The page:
The prospect of finding life on another planet is certainly a thrilling one. Over the years, scientists have tried to theorize how life started on our own planet in order to predict how life could begin in other habitable planets. In particular, researchers have been interested in microbes living in “extreme” environments since some of these are thought represent some of the oldest forms of life on Earth. These ancient and highly specialized organisms, called “extremophiles”, are thought to be able to grow pretty quickly in harsh conditions and are therefore an attractive candidate for the existence of life on other planets.
In line with this, researchers from the University of Arkansas have been investigating extremophilic organisms and exposing them to Mars-like conditions to see how they fare. In particular, they wanted to see if two species of methanogens could withstand Martian freeze-thaw cycles.
Methanogens are microorganisms within the domain archaea which is a domain distinct from bacteria. They’re actually responsible for the methane in the belches of ruminants and the flatulence of humans. Methanogens are methane producing anaerobic organisms, some of which use hydrogen to reduce carbon dioxide into methane. Because these organisms are anaerobic and non-photosynthetic, some scientists believe that they could be an ideal candidate for life on Mars; in particular, it is thought they could exist in sub-surface environments.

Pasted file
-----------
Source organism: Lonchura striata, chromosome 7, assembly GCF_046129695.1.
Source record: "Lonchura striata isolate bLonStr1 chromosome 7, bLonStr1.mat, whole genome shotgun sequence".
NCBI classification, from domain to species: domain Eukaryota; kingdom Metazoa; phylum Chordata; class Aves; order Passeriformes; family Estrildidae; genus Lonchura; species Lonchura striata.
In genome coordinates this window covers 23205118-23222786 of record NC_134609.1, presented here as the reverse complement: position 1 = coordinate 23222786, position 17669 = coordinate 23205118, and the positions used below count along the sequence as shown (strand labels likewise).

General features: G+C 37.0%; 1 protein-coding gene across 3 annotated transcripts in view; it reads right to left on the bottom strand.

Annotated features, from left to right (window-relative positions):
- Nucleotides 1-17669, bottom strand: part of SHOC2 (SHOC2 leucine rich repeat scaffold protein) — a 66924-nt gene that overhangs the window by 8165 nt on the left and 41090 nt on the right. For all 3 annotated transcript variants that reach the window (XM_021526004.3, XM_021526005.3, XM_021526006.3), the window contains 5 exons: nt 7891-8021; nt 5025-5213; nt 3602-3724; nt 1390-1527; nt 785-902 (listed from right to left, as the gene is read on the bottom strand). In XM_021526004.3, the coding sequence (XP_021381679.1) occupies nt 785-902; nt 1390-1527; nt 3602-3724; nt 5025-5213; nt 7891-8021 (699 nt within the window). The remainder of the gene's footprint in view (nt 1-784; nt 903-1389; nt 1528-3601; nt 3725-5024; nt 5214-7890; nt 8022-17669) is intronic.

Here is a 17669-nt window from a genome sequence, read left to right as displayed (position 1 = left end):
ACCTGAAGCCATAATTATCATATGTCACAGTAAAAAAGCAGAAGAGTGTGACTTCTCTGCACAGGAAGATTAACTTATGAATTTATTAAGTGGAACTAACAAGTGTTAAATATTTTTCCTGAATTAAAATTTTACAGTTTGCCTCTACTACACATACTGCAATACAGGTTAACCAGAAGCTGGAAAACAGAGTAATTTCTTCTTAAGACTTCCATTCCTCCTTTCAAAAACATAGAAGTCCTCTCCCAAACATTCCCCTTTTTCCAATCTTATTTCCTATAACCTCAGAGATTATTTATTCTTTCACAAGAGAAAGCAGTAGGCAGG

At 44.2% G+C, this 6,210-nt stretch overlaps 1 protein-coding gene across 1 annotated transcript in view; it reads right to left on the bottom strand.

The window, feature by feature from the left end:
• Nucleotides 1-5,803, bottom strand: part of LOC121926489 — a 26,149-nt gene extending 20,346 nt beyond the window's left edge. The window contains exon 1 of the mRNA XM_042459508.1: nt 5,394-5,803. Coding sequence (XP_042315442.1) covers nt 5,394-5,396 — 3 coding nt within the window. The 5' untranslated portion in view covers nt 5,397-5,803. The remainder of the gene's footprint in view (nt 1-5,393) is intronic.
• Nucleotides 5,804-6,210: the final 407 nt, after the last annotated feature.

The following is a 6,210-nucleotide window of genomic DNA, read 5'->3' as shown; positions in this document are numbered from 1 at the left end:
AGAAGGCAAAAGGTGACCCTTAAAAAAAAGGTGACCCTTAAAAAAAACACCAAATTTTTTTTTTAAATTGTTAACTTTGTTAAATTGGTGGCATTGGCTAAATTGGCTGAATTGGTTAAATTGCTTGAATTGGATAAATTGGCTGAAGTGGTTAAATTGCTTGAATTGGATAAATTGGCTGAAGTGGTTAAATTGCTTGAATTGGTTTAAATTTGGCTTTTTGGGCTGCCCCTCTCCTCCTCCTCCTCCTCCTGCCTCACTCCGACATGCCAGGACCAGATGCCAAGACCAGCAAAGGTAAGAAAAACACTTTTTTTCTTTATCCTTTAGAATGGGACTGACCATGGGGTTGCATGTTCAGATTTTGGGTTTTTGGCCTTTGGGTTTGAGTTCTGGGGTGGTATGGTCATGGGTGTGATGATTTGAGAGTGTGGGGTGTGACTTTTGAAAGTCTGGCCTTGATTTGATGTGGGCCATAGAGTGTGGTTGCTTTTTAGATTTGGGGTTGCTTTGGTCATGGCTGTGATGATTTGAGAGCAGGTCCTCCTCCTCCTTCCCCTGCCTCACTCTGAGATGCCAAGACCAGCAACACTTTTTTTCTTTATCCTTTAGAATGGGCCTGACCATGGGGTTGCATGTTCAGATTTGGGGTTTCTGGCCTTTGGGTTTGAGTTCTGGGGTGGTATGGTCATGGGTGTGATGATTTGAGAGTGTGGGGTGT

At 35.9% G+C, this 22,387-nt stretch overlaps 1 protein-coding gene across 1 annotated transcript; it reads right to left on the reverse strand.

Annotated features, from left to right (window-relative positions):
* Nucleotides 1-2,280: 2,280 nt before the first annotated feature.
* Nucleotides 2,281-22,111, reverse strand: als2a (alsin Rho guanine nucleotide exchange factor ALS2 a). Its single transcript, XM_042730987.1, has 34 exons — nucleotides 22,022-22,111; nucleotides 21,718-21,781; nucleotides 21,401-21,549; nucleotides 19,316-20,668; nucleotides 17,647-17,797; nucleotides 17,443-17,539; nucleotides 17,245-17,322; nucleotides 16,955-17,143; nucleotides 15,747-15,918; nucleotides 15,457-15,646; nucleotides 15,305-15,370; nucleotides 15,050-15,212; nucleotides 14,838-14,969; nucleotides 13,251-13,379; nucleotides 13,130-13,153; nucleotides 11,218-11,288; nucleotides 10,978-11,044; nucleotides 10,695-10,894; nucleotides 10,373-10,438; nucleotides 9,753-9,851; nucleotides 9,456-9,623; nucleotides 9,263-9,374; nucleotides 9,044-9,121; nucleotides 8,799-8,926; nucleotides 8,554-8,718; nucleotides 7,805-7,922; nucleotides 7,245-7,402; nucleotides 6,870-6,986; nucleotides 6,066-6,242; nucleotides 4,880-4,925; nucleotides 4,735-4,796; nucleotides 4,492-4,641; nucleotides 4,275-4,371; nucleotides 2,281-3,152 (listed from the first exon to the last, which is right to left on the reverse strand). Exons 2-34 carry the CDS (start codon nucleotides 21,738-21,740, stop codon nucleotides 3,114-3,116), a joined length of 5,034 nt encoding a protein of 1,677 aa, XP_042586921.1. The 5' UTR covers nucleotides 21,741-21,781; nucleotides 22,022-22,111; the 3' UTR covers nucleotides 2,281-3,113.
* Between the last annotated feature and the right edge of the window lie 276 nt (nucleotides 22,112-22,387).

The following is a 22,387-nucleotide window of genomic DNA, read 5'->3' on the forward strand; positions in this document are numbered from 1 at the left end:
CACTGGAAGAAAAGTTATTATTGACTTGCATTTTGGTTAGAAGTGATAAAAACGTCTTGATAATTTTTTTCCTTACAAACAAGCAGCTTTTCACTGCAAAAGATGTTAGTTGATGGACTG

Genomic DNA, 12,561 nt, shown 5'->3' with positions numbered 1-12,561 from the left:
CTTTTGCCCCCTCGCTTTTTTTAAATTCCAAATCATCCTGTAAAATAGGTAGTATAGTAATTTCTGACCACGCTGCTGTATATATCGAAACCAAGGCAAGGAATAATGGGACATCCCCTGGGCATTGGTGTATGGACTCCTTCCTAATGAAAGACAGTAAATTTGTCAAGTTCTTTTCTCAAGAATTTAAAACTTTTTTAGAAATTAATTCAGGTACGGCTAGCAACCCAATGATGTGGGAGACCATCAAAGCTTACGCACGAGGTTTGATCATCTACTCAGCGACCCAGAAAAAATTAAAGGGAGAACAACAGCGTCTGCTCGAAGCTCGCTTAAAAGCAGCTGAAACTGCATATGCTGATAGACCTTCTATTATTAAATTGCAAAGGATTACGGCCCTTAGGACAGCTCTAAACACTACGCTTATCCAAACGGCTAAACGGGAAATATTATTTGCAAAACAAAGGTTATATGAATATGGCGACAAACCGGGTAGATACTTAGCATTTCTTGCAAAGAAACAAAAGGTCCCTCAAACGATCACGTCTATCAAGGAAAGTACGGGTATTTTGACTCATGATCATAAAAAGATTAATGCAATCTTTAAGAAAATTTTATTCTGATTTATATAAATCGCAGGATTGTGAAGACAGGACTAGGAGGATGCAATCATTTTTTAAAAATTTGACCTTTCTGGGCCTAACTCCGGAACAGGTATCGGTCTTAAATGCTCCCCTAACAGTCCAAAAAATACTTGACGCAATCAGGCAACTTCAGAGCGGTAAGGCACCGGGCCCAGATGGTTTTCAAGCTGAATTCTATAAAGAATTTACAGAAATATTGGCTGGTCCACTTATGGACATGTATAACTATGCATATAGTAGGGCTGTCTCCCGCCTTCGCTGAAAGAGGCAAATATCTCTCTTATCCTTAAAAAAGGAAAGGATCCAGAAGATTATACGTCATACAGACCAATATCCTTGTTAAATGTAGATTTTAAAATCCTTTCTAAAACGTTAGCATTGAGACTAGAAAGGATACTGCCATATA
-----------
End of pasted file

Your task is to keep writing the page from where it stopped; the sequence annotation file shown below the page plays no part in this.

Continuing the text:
In order to test their survivability in Mars-like conditions, scientists exposed M. formicicum and M. wolfeii to Martian freeze-thaw cycles that are far below the ideal growth temperature of these organisms (37oC and 55oC, respectively). These organisms are in fact both thermophiles, which are extremophilic organisms that thrive at relatively high temperatures. The scientists found that both species survived the Mars-like temperature ranges in the laboratory.
“The low temperature on Mars inhibited their growth, but they survived,” said Rebecca Mickol, one of the researchers involved in the study, in a news-release. “Once they got back to a warm temperature, they were able to grow and metabolize again. I wanted to see if these cold temperatures would kill them, or if they were able to survive and adapt.”
According to Mickol, the temperature of Mars can range from between -90oC and 27oC in just one Martian day. “If any life were to exist on Mars right now, it would at least have to survive that temperature range. The survival of these two methanogen species exposed to long-term freeze/thaw cycles suggests methanogens could potentially inhabit the subsurface of Mars,” she added.
Back in 2004, methane was discovered in the atmosphere of Mars. Lead researcher of this study Timothy Kral believes it is possible that methanogens are the source of this methane, and has been studying the ability of these organisms to withstand Mars-like conditions since the ‘90s.
Of course, just because these organisms can survive these dramatic temperature ranges, this does not necessarily mean that methanogens can survive on Mars. It’s a little more complicated than that. It isn’t clear whether the researchers also replicated other conditions found on Mars besides these temperatures. But it's a very interesting study that certainly demonstrates the capability of these organisms to survive some of the harsh conditions found on Mars.